The flats, when we arrived into Newlands Park, were basic but cosy, surrounded by real greenery and the kind of oxygen you get to breathe once you’ve ventured out of central London. The place had been sprinkled with little welcoming touches; our names on the doors and festive bunting in a communal kitchen that brought back strong memories of evening pre-drinks before a night out in the Student Union.
Dinner during our stay felt like a similarly school-like affair, with canteen-style trays and an assembly line of courses complete with fluorescent-coloured tubs of jelly. Simple, but perfectly tasty stuff (or as Simon announced, in typically British understatement, really not unpleasant!)
Over the next two days I got a real crash-course in choir life, alternating between serious rehearsals, informal singalongs, intense vocal workshops, educational choreography sessions, organised down-time activities (including Jeremy’s yoga and improv theatre class, and Sunny’s outdoor sports-day) and, inevitably, a whole lot of drinking and dancing.
Both Saturday and Sunday morning were, naturally, slightly groggy starts following the previous nights’ festivities, but bleary-eyed though we were, it was frankly inspiring to see – even amidst the light-hearted grumblings from the tired and hungover – how much effort was put in by everybody to show up and sing out. Special thanks should go to John and Murray especially for managing to keep us alert and in tune despite the croaky voices and droopy eyelids (… ours, not theirs.)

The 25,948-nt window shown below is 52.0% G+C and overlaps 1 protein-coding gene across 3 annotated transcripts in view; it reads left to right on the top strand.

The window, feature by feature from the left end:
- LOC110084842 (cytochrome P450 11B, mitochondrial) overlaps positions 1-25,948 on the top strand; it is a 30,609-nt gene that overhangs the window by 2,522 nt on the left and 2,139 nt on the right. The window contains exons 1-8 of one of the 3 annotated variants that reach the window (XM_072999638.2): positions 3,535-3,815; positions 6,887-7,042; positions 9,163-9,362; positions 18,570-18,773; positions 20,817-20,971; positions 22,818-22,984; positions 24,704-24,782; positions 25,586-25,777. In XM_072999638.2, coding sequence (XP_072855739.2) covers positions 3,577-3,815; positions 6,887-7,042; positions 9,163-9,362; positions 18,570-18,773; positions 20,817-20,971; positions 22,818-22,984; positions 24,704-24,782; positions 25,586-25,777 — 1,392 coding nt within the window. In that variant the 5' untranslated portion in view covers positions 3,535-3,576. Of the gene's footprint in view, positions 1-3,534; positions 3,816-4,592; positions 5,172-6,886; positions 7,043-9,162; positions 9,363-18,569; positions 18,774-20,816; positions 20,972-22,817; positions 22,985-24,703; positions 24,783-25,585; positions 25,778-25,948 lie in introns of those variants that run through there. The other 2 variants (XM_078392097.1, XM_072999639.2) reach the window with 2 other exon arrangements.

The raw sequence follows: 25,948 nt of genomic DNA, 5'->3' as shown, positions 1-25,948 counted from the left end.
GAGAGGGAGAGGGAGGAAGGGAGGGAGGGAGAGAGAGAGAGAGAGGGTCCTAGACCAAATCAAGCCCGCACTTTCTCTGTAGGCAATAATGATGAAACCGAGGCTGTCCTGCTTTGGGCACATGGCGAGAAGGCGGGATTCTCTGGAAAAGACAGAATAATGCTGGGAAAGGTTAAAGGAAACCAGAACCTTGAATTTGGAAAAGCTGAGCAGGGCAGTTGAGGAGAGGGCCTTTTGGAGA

During the afternoon sessions over the Saturday and Sunday, we were lucky enough to have two experts giving their time and knowledge to help us. Emily, a choreographer and dance teacher, led us in a Bob Fosse workshop in which we were taught basic moves like the waft-walk, the flamingo, and the boxing kangaroo (note: probably not the real names). After that, we were let loose on the full choreography to Chicago’s ‘All That Jazz’, an opportunity which was met with great enthusiasm, if not always perfect results. I imagine even the least seasoned dancers would agree that this whole session was hugely fun, informative, and really gave us an expert’s insight into how to move our bodies – all lessons learnt to be applied in the next choreo rehearsal, of course…
Sunday’s session was with Andrea, a singing teacher, who worked with us on timing, projection, tone, and expression – all the nitty-gritty details that fine-tune a performance. It was fascinating to hear her take on what needed working on and why, and it gave us a chance, too, to really show what we could do. I think everyone stood a little straighter and sang out a little prouder that afternoon, to prove Andrea’s attention to us worthwhile.
Andrea also led individual workshops that day with Claire and Jeremy, who both stunned us with their beautiful renditions of chosen songs – Claire reduced half our row to tears with her piece, while Jeremy’s Hugh Jackman-esque tenor sailed impressively through the room. It takes a lot to stand up and perform, and even more to be critiqued in front of everyone while doing it, so special thanks has to go to the pair for allowing us to watch and learn through their session.
And speaking of performing – Saturday night’s fun kicked off with an open-mic session in the festively-decorated hall that was to play host to our much-anticipated 90s disco, complete with glow-sticks and multicoloured balloons.
We were treated to an incredible range of performances – from beautiful acoustic three-part harmonies, to a singalong 90s medley, and even a Pinkie-spin on gangster rap, the length and breadth of the Pinkies’ talents were showcased that evening in brilliant fun, good humour and with a whole lot of love.
A special performance of The Backstreet Boys’ I Want it That Way from the newbies (and a fumbled turn accompanying on guitar by yours truly) went down a storm and rounded off the set of performances that evening that were all met with rousing applause. If I had any lingering doubts that there was anything to be unsure or nervous about as a newbie in the choir, this was the moment it was done with.